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Modchipping the Australia-U.S. Free Trade Agreement

Today I went to a meeting at QUT's Gardens Point campus which was centred in particular around the recent case of Sony v Stevens in Australia, and its implications in light of the recent Australia-U.S. Free Trade Agreement (AUSFTA).

Brian Fitzgerald from the QUT Law School begins by outlining the case. Sony alleged that Stevens, who operated a computer shop, had sold a circumvention device for a technological protection measure - that is, mod chips for the Sony Playstation 2 console. These chips enabled the console to play games from regions other than Australia, as well as backup or unauthorised copies. Playstations are coded (similarly to DVD players) for regional access; this is controlled by a Boot ROM chip in the console. This allegation hinges on the definition of a technological protection measure as defined by WIPO and encoded into Australian law by the Copyright Act - TPMs prevent or inhibit the infringement of copyright.

The Day That Wouldn't End

Ugh. Having been at work since 7.30 a.m. to make some solid progress on the edgeX ("Mapping the Missing Grassroots") project and develop up some tech specs for the site we'll build for it, I got home at 6.30 p.m. only to move right on to producing the next issue of M/C Journal, which I'm happy to say is online as of now (that is, 1 a.m.) - and there'll be a formal announcement shortly. From what I've seen of the articles during the production process, editors Henk Huijser and Brooke Collins-Gearing have done excellent work, and I look forward to reading some of the articles in more detail.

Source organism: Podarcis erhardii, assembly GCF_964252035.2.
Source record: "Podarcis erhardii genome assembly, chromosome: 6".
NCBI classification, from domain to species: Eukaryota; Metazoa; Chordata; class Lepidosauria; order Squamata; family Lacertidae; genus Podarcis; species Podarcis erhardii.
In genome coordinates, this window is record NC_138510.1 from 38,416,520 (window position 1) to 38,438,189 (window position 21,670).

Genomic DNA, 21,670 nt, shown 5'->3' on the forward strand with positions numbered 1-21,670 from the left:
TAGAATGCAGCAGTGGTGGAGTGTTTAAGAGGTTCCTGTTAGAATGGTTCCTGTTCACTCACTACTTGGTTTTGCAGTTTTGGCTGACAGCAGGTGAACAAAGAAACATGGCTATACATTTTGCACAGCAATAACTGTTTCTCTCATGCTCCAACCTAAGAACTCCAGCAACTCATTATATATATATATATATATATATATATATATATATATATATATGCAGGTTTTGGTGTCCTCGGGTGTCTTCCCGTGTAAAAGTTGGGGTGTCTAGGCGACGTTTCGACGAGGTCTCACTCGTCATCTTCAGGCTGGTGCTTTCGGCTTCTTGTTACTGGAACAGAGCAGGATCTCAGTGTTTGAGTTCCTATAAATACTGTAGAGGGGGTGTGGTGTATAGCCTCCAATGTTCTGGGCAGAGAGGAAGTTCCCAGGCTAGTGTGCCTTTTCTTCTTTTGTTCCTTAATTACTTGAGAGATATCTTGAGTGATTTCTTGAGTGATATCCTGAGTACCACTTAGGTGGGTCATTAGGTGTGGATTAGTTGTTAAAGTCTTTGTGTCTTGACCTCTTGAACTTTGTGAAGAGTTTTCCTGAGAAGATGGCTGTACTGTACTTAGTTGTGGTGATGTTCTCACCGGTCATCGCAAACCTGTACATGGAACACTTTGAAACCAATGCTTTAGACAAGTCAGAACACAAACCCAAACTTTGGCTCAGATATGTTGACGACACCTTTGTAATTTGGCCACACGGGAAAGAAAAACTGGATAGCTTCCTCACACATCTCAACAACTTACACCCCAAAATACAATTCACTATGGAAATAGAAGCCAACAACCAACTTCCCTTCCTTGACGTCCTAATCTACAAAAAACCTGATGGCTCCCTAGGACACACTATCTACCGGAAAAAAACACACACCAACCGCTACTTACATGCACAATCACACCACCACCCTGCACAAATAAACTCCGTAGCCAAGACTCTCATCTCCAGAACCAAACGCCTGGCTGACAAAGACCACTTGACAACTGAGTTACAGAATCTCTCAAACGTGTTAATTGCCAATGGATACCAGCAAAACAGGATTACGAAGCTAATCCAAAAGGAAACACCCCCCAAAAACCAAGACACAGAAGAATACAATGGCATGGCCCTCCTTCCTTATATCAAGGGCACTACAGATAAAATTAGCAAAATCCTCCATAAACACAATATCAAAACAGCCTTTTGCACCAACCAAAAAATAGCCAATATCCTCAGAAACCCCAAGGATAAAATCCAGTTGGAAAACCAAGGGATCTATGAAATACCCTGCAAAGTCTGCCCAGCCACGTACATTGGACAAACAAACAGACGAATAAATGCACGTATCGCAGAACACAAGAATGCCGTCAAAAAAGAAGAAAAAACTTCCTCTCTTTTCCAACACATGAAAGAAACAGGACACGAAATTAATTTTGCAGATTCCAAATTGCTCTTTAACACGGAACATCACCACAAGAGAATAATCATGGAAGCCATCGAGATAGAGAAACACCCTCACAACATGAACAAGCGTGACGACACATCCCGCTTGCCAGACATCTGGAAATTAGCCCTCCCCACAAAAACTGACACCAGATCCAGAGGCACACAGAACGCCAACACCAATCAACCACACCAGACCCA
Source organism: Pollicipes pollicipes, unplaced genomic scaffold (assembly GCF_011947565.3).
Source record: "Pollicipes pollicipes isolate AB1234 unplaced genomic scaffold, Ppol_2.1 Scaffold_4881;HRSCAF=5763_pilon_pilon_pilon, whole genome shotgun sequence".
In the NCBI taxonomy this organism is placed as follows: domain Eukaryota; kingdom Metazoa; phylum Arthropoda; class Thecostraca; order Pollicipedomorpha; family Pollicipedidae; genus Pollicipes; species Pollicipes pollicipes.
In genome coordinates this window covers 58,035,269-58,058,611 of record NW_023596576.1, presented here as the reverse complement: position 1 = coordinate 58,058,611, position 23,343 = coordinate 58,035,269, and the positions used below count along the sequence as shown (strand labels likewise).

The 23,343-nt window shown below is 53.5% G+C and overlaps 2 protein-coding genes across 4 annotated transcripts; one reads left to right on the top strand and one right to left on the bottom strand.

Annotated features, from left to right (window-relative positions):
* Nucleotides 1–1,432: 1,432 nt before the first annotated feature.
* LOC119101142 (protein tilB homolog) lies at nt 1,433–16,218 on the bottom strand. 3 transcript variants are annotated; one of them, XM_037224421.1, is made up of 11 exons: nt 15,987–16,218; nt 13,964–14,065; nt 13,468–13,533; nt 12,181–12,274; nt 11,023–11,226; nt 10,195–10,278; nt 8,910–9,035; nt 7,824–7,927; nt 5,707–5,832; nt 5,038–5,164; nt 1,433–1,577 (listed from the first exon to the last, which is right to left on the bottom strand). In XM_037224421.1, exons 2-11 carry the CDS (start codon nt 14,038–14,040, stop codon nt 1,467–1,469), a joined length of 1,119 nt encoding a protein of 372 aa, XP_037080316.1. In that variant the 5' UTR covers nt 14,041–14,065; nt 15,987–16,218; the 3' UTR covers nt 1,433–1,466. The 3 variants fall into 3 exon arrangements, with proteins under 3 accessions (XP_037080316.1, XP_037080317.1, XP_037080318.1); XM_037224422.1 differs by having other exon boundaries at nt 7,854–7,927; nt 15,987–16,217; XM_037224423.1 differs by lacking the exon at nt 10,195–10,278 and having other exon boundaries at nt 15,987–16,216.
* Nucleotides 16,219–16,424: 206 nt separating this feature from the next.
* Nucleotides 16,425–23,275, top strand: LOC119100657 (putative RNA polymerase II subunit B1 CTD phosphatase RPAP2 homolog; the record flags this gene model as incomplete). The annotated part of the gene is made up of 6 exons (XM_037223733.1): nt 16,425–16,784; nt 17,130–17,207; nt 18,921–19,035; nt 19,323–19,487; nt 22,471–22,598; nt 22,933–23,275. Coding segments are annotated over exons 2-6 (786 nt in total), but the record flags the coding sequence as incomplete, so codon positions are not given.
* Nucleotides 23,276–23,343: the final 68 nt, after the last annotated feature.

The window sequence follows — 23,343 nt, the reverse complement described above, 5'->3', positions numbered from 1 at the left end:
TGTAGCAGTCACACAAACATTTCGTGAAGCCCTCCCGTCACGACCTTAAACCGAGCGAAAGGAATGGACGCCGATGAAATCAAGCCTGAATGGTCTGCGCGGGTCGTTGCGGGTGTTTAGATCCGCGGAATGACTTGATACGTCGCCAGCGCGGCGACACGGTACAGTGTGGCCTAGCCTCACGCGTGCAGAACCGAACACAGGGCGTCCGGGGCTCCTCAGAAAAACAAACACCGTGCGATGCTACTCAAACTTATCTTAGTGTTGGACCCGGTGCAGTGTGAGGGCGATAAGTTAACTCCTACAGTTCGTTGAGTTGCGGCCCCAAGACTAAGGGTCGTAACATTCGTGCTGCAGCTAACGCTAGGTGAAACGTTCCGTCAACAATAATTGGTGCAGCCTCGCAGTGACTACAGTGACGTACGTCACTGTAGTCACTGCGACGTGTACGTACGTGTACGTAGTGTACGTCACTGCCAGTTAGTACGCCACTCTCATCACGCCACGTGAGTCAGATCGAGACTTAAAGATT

Gatewatching Makes the Semis

A little while ago I mentioned that my book Gatewatching: Collaborative Online News Production had been nominated for the Communications Policy Research Award at Fordham University's Donald McGannon Communication Research Center. My publisher Peter Lang now informs me that it's made the semi-finals of the award process. While I don't exactly know what this means - are there four books left from the initial field, and do these now get evaluated against one another in a two-step elimination process? will there be slow-motion replays on ESPN6? - it sure does sound good. Fingers crossed.

Back to the West Wing

The West Wing is back on Australian TV screens - back being the operating word here, with episodes restarting with the "Twenty Hours in America" two-parter from the Bartlet re-election campaign which originally screened in the U.S. on September 2002. Australians will know that this is due to the show's move from the commercial Nine Network, which buried the show in the 23:30 timeslot, to the publicly funded ABC; there, at least it's on at 21:30 for the time being, and without commercial breaks (now if only we could continue to get double episodes every week to catch up with the action!).

Proposals In - Now to Find Time for Research...

We went on a nice but all-too-short post-V-day getaway to North Stradbroke Island last weekend, but I'm afraid any sense of relaxation went out the window quickly when I saw on Monday that numbers in my Creative Industries unit had risen to nearly 370 students by Monday morning. This meant quickly adding a couple more tutors and giving them an induction to the material, and elsewhere too I've been playing catchup all week already - not because I've been slack in the lead-up to the semester, but because there's just so much to do at the moment.

State of (Uses of) the Blogosphere